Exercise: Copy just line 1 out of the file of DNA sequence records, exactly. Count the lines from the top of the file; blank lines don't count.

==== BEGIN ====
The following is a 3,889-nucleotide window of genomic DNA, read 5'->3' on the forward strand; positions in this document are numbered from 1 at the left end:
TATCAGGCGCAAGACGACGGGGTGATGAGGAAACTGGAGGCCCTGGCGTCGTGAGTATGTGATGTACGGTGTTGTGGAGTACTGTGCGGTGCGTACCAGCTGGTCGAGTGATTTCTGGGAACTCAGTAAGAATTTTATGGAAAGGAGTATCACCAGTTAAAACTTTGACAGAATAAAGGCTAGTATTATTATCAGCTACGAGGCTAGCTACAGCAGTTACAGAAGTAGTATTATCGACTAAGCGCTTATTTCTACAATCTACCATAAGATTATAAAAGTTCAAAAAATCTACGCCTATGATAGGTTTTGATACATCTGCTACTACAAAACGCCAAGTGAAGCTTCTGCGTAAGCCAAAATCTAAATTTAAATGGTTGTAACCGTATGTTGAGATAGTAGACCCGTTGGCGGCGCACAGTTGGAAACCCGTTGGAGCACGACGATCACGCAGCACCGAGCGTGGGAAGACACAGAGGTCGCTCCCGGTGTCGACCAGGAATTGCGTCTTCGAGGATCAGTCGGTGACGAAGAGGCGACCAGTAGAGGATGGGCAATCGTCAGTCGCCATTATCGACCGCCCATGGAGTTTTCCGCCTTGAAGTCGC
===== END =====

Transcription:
The following is a 3,889-nucleotide window of genomic DNA, read 5'->3' on the forward strand; positions in this document are numbered from 1 at the left end: